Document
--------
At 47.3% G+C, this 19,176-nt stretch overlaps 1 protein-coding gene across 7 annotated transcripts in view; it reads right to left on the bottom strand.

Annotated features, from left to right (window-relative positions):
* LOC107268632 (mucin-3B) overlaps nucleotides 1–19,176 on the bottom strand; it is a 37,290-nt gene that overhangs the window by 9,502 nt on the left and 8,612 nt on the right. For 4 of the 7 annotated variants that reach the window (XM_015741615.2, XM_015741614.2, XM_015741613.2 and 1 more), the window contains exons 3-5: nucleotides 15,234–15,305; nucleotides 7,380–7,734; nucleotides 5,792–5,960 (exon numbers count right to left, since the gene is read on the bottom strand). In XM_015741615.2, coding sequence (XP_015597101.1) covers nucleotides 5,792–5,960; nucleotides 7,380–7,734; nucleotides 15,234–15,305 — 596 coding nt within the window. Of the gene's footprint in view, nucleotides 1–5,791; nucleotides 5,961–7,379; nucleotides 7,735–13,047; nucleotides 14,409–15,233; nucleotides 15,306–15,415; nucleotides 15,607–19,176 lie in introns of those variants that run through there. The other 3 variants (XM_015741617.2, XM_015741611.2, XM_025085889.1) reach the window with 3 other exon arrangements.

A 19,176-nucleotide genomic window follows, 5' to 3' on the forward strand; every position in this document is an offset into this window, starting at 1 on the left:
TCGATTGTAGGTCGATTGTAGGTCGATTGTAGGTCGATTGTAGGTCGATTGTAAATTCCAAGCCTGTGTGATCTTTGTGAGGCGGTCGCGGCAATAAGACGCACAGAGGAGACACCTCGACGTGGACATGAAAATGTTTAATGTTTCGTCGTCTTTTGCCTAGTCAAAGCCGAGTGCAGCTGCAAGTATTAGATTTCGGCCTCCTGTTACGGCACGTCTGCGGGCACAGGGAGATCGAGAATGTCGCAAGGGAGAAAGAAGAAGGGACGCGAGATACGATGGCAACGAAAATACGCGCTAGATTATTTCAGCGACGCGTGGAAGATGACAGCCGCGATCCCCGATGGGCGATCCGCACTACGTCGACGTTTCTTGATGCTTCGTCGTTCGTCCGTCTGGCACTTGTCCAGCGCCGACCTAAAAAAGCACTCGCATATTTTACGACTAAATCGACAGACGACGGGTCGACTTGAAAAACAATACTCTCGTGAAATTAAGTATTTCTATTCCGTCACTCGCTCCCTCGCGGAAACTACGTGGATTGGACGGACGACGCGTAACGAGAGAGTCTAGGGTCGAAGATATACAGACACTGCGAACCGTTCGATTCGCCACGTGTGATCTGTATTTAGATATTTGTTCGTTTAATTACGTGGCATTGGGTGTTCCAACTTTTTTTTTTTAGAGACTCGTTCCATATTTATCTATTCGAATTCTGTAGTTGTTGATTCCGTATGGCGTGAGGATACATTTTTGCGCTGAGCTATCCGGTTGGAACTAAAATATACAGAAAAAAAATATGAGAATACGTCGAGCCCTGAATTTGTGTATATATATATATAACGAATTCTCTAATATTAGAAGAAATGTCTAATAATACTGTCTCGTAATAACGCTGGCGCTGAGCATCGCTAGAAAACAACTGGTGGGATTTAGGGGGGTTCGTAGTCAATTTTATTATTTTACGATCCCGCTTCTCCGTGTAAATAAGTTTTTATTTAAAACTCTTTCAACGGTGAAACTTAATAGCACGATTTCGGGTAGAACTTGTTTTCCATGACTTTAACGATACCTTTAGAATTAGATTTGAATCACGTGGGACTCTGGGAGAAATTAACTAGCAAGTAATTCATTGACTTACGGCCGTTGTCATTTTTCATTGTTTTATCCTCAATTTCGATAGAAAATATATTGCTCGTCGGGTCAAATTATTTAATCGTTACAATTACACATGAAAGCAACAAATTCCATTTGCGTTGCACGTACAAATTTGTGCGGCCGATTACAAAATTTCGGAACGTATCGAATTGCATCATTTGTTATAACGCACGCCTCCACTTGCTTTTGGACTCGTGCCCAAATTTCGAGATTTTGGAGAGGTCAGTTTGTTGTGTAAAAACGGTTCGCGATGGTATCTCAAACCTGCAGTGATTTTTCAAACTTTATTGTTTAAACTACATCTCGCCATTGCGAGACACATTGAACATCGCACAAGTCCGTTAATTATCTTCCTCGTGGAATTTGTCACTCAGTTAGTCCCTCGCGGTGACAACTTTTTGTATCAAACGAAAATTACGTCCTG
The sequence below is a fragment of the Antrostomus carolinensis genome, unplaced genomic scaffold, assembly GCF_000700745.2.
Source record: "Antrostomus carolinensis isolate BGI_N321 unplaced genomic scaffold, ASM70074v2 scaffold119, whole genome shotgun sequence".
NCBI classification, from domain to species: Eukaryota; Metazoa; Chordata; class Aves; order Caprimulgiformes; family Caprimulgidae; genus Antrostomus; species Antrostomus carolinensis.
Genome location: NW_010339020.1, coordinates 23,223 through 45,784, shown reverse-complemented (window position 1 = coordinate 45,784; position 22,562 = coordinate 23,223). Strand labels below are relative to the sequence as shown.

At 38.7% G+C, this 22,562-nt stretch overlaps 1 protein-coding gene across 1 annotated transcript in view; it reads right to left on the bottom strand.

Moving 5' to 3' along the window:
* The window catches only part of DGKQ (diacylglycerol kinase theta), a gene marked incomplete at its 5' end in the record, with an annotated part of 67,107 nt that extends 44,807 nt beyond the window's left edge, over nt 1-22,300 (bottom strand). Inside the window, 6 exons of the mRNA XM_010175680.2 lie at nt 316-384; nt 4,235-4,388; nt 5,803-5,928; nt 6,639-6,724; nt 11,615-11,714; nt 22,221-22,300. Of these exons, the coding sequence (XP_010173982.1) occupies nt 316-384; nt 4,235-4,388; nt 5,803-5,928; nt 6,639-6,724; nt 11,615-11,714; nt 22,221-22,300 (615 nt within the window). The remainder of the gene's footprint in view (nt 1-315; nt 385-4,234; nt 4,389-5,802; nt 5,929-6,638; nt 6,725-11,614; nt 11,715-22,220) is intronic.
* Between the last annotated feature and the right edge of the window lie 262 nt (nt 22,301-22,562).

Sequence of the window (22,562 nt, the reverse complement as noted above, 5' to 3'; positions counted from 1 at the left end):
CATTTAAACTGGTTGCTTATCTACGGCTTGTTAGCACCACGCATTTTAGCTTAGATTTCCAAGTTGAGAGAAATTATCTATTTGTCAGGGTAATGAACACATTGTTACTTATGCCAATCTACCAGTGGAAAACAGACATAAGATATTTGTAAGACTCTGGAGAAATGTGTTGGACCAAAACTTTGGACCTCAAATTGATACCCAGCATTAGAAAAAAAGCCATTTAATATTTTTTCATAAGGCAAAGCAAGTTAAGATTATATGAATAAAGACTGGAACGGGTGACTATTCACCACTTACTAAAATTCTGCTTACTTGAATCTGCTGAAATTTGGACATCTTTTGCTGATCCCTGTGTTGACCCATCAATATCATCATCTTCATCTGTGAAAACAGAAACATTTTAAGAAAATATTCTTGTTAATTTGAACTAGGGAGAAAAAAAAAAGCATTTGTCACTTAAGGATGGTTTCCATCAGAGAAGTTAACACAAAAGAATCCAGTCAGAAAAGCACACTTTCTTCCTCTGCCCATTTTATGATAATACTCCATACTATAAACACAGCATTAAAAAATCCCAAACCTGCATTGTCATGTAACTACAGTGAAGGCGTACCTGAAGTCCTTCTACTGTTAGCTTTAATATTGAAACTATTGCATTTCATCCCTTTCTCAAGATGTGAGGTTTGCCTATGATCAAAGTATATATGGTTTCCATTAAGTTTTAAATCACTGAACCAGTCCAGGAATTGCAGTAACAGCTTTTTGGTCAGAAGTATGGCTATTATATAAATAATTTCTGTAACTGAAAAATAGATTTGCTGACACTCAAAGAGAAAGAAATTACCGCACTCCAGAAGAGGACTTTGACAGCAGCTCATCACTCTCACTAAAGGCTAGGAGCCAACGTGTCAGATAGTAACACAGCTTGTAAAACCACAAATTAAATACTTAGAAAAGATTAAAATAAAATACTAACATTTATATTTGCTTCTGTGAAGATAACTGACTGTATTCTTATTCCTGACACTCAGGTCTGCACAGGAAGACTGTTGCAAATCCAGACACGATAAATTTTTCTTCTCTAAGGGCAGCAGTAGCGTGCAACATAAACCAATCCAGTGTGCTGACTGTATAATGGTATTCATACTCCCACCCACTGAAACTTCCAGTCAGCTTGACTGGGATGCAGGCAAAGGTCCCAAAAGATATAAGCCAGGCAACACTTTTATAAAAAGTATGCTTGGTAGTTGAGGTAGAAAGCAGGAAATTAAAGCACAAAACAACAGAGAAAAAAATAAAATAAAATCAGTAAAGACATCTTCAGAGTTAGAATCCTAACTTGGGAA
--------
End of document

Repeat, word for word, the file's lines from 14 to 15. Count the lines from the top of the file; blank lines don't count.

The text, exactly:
Sequence of the window (22,562 nt, the reverse complement as noted above, 5' to 3'; positions counted from 1 at the left end):
CATTTAAACTGGTTGCTTATCTACGGCTTGTTAGCACCACGCATTTTAGCTTAGATTTCCAAGTTGAGAGAAATTATCTATTTGTCAGGGTAATGAACACATTGTTACTTATGCCAATCTACCAGTGGAAAACAGACATAAGATATTTGTAAGACTCTGGAGAAATGTGTTGGACCAAAACTTTGGACCTCAAATTGATACCCAGCATTAGAAAAAAAGCCATTTAATATTTTTTCATAAGGCAAAGCAAGTTAAGATTATATGAATAAAGACTGGAACGGGTGACTATTCACCACTTACTAAAATTCTGCTTACTTGAATCTGCTGAAATTTGGACATCTTTTGCTGATCCCTGTGTTGACCCATCAATATCATCATCTTCATCTGTGAAAACAGAAACATTTTAAGAAAATATTCTTGTTAATTTGAACTAGGGAGAAAAAAAAAAGCATTTGTCACTTAAGGATGGTTTCCATCAGAGAAGTTAACACAAAAGAATCCAGTCAGAAAAGCACACTTTCTTCCTCTGCCCATTTTATGATAATACTCCATACTATAAACACAGCATTAAAAAATCCCAAACCTGCATTGTCATGTAACTACAGTGAAGGCGTACCTGAAGTCCTTCTACTGTTAGCTTTAATATTGAAACTATTGCATTTCATCCCTTTCTCAAGATGTGAGGTTTGCCTATGATCAAAGTATATATGGTTTCCATTAAGTTTTAAATCACTGAACCAGTCCAGGAATTGCAGTAACAGCTTTTTGGTCAGAAGTATGGCTATTATATAAATAATTTCTGTAACTGAAAAATAGATTTGCTGACACTCAAAGAGAAAGAAATTACCGCACTCCAGAAGAGGACTTTGACAGCAGCTCATCACTCTCACTAAAGGCTAGGAGCCAACGTGTCAGATAGTAACACAGCTTGTAAAACCACAAATTAAATACTTAGAAAAGATTAAAATAAAATACTAACATTTATATTTGCTTCTGTGAAGATAACTGACTGTATTCTTATTCCTGACACTCAGGTCTGCACAGGAAGACTGTTGCAAATCCAGACACGATAAATTTTTCTTCTCTAAGGGCAGCAGTAGCGTGCAACATAAACCAATCCAGTGTGCTGACTGTATAATGGTATTCATACTCCCACCCACTGAAACTTCCAGTCAGCTTGACTGGGATGCAGGCAAAGGTCCCAAAAGATATAAGCCAGGCAACACTTTTATAAAAAGTATGCTTGGTAGTTGAGGTAGAAAGCAGGAAATTAAAGCACAAAACAACAGAGAAAAAAATAAAATAAAATCAGTAAAGACATCTTCAGAGTTAGAATCCTAACTTGGGAA